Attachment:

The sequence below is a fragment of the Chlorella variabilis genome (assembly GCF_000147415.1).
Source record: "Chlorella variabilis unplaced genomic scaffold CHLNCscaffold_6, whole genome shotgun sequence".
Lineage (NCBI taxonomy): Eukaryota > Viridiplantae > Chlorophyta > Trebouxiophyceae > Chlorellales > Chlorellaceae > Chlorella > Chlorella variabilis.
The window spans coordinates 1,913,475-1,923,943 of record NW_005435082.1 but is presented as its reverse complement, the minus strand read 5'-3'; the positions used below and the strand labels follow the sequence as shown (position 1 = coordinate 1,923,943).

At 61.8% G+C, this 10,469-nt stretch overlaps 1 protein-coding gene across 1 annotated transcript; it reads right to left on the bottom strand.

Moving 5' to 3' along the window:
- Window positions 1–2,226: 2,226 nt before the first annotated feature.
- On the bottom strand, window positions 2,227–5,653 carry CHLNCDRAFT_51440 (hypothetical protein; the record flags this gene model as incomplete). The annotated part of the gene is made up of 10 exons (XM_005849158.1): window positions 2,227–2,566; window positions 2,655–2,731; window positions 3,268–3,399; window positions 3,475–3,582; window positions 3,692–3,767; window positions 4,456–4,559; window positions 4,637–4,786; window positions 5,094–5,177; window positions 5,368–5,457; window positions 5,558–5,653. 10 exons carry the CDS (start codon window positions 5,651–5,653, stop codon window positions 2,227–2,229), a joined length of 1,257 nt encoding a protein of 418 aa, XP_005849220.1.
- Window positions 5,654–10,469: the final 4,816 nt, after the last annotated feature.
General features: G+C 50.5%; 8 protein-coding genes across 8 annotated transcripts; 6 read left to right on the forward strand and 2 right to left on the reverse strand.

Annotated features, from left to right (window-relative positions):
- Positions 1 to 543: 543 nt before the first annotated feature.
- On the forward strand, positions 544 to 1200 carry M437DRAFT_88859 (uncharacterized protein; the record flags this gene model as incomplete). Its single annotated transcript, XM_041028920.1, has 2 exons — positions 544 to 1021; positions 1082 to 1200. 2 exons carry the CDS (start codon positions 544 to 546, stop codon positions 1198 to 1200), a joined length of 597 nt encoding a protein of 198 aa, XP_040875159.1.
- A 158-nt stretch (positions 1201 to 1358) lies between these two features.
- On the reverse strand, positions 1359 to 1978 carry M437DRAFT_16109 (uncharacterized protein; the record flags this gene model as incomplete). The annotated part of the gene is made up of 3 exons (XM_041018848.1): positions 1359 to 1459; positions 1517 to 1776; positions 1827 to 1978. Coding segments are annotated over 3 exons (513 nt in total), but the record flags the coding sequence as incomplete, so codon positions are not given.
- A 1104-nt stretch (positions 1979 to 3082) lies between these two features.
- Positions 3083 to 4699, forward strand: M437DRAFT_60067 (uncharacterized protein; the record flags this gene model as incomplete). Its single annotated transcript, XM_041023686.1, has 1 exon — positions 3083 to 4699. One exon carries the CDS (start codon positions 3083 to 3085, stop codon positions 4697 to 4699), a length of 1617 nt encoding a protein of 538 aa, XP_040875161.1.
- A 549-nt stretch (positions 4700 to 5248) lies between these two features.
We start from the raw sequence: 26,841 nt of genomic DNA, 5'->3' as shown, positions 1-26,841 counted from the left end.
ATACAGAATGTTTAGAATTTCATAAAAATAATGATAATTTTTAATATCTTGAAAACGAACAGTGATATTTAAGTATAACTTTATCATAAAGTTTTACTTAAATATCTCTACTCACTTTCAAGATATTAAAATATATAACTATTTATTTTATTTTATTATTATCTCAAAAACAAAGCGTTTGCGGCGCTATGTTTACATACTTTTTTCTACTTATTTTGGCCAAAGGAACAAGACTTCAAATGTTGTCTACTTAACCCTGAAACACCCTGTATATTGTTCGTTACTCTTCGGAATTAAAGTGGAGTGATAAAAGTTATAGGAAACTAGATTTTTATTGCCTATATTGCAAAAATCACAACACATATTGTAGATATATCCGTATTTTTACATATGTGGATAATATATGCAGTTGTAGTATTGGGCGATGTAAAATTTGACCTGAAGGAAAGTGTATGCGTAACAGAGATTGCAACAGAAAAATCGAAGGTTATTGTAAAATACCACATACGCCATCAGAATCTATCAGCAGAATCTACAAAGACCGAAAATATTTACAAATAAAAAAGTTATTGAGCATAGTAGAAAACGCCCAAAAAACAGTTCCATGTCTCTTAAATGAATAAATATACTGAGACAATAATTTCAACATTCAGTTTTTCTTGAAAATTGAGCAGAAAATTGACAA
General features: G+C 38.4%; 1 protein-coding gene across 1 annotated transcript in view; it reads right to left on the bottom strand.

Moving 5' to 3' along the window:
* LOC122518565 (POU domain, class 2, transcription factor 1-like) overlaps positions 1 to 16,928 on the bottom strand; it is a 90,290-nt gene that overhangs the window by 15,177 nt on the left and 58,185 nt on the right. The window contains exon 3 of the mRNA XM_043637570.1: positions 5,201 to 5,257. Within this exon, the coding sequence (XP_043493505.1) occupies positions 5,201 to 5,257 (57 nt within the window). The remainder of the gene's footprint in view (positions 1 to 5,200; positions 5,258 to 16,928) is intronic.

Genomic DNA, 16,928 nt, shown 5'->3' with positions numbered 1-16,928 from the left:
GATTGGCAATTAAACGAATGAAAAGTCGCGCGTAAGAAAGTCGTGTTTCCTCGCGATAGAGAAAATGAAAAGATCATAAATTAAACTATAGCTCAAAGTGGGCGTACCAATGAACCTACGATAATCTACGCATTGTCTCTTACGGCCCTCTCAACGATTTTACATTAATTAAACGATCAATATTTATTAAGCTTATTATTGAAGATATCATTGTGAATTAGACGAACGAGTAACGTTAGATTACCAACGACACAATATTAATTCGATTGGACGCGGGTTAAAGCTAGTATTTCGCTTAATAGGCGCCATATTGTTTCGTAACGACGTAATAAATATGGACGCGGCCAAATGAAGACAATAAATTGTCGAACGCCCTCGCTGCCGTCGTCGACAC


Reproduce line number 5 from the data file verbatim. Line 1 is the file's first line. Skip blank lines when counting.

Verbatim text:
At 61.8% G+C, this 10,469-nt stretch overlaps 1 protein-coding gene across 1 annotated transcript; it reads right to left on the bottom strand.